Study Guide

Allegiant Guilt and Regret

By Veronica Roth

Guilt and Regret

Chapter 4: Tobias
Tobias "Four" Eaton

It is impossible to erase my choices. (4.34)

Tobias is living in the past early in the book, dwelling on everything from bad decisions he's made, to tattoos he's had done, to bland fashion choices he's made. (Gray shirt, blue jeans, black shoes? Try some color, dude.) By the end of the book, he learns to live for the present, not the past, and that helps him get over some of his regrets.

Chapter 9: Tobias
Beatrice "Tris" Prior

"My parents would want me to save [Caleb] though." [Tris's] eyes open and lift to the sky. "They would say it's selfish to let someone die just because they wronged you." (9.14)

Even though Caleb betrayed Tris, she knows that she would feel guilty if she just let him die. Breaking him out of jail is a preemptive strike against future guilt. This way, she won't have to regret making a bad choice.

Chapter 20: Tobias
Tobias "Four" Eaton

I don't know. I don't feel anything. My hands go numb, so I know I'm panicking, but I don't really feel it, not the way I normally do. (20.46)

Tobias kind of feels guilt for not feeling guilt that his father is going to be executed… if that makes sense. He's feeling a societal pressure that he should care about his dad, just because he's his dad. But Tobias can't muster up any sympathy for the man who abused him for the majority of his life.

Chapter 23: Tobias
Beatrice "Tris" Prior

I don't want to wake [Tris], but I feel strange, going to meet a girl in the middle of the night without telling her about it. (23.2)

Tobias feels guilty for meeting up with Nita without telling Tris, so he does something crazy after meeting up with her (at least it's crazy by young adult-novel standards): he tells her about it. Honesty: a good way to cleanse your soul of guilt.

Chapter 29: Tobias
Tobias "Four" Eaton

And I promised. I promised Zeke I would look after him, I promised. (29.44)

As if Tobias doesn't feel guilty enough about everything, he now feels guilty for basically being responsible for Uriah's death. This motivates him to go into the city and apologize to Uriah's parents, an act that means he's not nearby when Tris decides to sacrifice herself. If he hadn't felt guilty, would Tris have died?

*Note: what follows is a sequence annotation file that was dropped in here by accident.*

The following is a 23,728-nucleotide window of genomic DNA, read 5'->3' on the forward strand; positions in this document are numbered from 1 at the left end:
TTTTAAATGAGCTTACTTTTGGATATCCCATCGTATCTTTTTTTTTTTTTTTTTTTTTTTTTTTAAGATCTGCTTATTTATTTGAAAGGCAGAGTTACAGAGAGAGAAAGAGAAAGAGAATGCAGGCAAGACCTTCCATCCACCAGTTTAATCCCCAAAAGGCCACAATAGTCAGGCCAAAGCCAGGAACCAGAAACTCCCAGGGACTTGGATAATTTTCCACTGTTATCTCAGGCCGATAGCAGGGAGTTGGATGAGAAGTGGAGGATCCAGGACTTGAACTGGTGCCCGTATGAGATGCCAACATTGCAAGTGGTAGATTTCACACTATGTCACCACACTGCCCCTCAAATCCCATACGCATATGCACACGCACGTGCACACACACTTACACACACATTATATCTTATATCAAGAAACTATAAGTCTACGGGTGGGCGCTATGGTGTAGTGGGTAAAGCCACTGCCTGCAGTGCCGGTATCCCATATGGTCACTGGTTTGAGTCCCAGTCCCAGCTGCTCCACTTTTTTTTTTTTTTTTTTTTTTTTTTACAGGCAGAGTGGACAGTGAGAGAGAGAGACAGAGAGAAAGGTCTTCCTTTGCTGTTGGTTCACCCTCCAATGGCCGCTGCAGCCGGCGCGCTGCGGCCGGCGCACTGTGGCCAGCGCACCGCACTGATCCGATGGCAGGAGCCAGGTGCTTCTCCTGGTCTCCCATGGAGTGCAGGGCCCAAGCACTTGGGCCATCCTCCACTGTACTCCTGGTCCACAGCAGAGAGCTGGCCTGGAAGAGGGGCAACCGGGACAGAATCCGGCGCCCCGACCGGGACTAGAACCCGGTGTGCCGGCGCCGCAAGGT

Chapter 40: Tobias
Tobias "Four" Eaton

"Don't confuse your grief with guilt." (40.20)

Do you think Tobias is confusing grief with guilt over killing Uriah? We think he feels pretty guilty about it. Uriah didn't just die; he died because of Tobias's decision to ally with Nita.

Chapter 41: Tris
Tobias "Four" Eaton

I am up to the challenge of bearing the guilt and the grief, up to facing the difficulties that life has put in my path. Some days are harder than others, but I am ready to live each one of them. (41.32)

Maybe this is the only way to get through life: to push through the grief resulting from all the mistakes you made. At least, that's how Tobias has to learn to get through life. No wonder he wants to erase his memory at the end. But maybe grief and guilt make us who we are, to some extent. Erasing painful memories may sound nice, but what would we be without our memories, even the painful ones?

Caleb

"I'm not sure it's love that's motivating [Caleb], though […] It seems more like guilt." (41.40)

Sacrificing yourself because of guilt is against the Abnegation way. Abnegation do everything they do out of love. Maybe it's the Erudite side of Caleb that keeps him thinking and living inside his head, unable to get past the regret.

Chapter 45: Tris
Caleb

"I guess it feels like it's the only way I can escape the guilt for all the things I've done," [Caleb] says. (45.39)

Death is a good way to escape guilt, we guess. Heck, it's a good way to escape everything. You can't feel guilt, or any emotion, when you're dead. (As far as we know.) Does that make it an easy way out?

Chapter 51: Tobias
Tobias "Four" Eaton

"I didn't do what you asked me," I say to Zeke. "I didn't watch out for [Uriah] the way I should have. And I'm sorry." (51.80)

Again, we see honesty cure guilt. Tobias confesses to Uriah's parents that he was stupid, and he says that stupidity hurt their son. It won't bring Uriah back, but the confession makes the guilt a little easier to live with.